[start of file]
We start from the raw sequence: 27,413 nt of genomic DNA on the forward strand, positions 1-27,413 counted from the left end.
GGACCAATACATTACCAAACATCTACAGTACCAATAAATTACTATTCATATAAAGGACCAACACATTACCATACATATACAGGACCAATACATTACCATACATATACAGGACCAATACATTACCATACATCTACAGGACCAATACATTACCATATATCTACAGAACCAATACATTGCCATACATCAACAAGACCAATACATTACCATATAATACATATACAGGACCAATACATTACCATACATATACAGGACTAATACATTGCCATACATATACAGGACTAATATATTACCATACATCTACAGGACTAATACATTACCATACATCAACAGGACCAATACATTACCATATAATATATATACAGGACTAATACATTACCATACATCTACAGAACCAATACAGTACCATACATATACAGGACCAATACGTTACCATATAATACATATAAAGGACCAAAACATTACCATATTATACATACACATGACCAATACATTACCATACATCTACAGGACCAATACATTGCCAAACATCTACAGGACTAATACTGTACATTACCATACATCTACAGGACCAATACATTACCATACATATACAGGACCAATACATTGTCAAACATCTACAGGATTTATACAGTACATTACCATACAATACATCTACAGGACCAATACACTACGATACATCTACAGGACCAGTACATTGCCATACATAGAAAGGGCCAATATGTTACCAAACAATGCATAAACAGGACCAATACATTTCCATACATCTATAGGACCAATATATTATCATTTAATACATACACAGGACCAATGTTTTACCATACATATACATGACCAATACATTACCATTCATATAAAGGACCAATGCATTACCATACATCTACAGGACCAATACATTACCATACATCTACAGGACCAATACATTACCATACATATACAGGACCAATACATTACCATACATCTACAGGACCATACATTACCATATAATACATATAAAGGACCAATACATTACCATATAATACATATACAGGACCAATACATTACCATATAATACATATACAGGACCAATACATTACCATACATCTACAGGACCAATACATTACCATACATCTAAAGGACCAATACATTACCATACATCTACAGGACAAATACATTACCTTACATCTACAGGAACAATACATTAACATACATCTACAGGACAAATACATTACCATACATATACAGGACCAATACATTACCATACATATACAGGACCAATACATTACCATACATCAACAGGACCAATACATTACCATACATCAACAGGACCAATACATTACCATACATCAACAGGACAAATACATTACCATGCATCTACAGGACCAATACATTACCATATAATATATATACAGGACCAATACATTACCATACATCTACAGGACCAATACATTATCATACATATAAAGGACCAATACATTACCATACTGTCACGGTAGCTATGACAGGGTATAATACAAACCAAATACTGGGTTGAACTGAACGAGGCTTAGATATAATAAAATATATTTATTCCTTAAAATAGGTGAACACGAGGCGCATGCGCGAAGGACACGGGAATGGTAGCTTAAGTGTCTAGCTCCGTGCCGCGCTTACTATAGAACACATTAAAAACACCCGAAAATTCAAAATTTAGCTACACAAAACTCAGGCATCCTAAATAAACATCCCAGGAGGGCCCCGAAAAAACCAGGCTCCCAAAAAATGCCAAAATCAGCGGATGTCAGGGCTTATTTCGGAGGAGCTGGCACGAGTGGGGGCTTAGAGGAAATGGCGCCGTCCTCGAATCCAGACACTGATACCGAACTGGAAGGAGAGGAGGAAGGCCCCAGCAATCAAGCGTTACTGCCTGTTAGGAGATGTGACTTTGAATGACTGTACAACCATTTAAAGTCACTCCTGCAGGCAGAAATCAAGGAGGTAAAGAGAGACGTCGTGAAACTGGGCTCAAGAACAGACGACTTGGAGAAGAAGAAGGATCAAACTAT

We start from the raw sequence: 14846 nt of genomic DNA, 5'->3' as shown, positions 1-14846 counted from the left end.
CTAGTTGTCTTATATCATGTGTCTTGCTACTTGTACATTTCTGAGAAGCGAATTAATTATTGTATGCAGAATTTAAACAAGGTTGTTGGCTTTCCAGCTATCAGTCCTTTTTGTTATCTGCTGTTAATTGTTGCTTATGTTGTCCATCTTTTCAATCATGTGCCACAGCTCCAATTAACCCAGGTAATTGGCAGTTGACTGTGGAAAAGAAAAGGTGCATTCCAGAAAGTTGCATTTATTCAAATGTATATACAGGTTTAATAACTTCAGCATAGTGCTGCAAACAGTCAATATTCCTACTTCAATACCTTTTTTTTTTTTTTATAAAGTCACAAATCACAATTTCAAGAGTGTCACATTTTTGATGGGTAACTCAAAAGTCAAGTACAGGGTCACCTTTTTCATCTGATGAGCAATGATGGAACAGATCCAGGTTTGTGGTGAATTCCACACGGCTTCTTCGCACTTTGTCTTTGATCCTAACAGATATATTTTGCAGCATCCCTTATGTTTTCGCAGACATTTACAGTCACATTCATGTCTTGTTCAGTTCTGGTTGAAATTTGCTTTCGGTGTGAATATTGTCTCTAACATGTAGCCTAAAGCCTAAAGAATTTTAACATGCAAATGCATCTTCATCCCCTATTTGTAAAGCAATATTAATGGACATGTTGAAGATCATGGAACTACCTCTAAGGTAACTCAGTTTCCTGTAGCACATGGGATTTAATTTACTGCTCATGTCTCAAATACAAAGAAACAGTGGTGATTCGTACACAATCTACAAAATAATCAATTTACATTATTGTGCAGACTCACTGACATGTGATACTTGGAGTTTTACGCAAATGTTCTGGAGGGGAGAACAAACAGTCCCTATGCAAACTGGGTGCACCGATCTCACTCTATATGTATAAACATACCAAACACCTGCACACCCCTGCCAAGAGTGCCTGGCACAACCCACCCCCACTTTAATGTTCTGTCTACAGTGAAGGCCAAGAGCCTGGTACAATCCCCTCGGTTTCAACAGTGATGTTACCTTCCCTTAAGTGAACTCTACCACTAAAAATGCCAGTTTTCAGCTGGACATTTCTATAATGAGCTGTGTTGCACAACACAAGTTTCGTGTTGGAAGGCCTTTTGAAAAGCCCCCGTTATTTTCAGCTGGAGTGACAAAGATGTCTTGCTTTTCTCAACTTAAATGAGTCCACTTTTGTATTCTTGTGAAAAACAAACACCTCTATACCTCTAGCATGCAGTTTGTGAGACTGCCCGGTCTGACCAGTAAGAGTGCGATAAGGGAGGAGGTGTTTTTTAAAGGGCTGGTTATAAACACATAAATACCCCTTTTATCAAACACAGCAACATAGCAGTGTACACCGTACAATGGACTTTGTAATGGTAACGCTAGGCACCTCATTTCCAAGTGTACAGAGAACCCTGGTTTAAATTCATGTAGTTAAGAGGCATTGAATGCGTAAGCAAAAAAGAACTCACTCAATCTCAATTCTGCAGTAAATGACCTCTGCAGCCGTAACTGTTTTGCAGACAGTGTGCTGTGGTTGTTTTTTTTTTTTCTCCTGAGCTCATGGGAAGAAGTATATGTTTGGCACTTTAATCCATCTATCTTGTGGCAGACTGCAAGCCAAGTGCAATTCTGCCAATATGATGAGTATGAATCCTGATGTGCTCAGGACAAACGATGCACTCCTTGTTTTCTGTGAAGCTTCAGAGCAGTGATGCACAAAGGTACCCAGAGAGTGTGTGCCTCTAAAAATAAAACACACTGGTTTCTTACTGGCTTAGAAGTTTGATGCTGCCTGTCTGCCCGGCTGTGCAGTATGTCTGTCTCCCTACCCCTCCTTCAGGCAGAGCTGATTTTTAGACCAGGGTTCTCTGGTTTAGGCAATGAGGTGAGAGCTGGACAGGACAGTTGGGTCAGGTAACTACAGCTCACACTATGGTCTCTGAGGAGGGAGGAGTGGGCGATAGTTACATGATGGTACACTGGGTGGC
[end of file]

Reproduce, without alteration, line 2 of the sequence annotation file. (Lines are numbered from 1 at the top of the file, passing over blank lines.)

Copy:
GGACCAATACATTACCAAACATCTACAGTACCAATAAATTACTATTCATATAAAGGACCAACACATTACCATACATATACAGGACCAATACATTACCATACATATACAGGACCAATACATTACCATACATCTACAGGACCAATACATTACCATATATCTACAGAACCAATACATTGCCATACATCAACAAGACCAATACATTACCATATAATACATATACAGGACCAATACATTACCATACATATACAGGACTAATACATTGCCATACATATACAGGACTAATATATTACCATACATCTACAGGACTAATACATTACCATACATCAACAGGACCAATACATTACCATATAATATATATACAGGACTAATACATTACCATACATCTACAGAACCAATACAGTACCATACATATACAGGACCAATACGTTACCATATAATACATATAAAGGACCAAAACATTACCATATTATACATACACATGACCAATACATTACCATACATCTACAGGACCAATACATTGCCAAACATCTACAGGACTAATACTGTACATTACCATACATCTACAGGACCAATACATTACCATACATATACAGGACCAATACATTGTCAAACATCTACAGGATTTATACAGTACATTACCATACAATACATCTACAGGACCAATACACTACGATACATCTACAGGACCAGTACATTGCCATACATAGAAAGGGCCAATATGTTACCAAACAATGCATAAACAGGACCAATACATTTCCATACATCTATAGGACCAATATATTATCATTTAATACATACACAGGACCAATGTTTTACCATACATATACATGACCAATACATTACCATTCATATAAAGGACCAATGCATTACCATACATCTACAGGACCAATACATTACCATACATCTACAGGACCAATACATTACCATACATATACAGGACCAATACATTACCATACATCTACAGGACCATACATTACCATATAATACATATAAAGGACCAATACATTACCATATAATACATATACAGGACCAATACATTACCATATAATACATATACAGGACCAATACATTACCATACATCTACAGGACCAATACATTACCATACATCTAAAGGACCAATACATTACCATACATCTACAGGACAAATACATTACCTTACATCTACAGGAACAATACATTAACATACATCTACAGGACAAATACATTACCATACATATACAGGACCAATACATTACCATACATATACAGGACCAATACATTACCATACATCAACAGGACCAATACATTACCATACATCAACAGGACCAATACATTACCATACATCAACAGGACAAATACATTACCATGCATCTACAGGACCAATACATTACCATATAATATATATACAGGACCAATACATTACCATACATCTACAGGACCAATACATTATCATACATATAAAGGACCAATACATTACCATACTGTCACGGTAGCTATGACAGGGTATAATACAAACCAAATACTGGGTTGAACTGAACGAGGCTTAGATATAATAAAATATATTTATTCCTTAAAATAGGTGAACACGAGGCGCATGCGCGAAGGACACGGGAATGGTAGCTTAAGTGTCTAGCTCCGTGCCGCGCTTACTATAGAACACATTAAAAACACCCGAAAATTCAAAATTTAGCTACACAAAACTCAGGCATCCTAAATAAACATCCCAGGAGGGCCCCGAAAAAACCAGGCTCCCAAAAAATGCCAAAATCAGCGGATGTCAGGGCTTATTTCGGAGGAGCTGGCACGAGTGGGGGCTTAGAGGAAATGGCGCCGTCCTCGAATCCAGACACTGATACCGAACTGGAAGGAGAGGAGGAAGGCCCCAGCAATCAAGCGTTACTGCCTGTTAGGAGATGTGACTTTGAATGACTGTACAACCATTTAAAGTCACTCCTGCAGGCAGAAATCAAGGAGGTAAAGAGAGACGTCGTGAAACTGGGCTCAAGAACAGACGACTTGGAGAAGAAGAAGGATCAAACTAT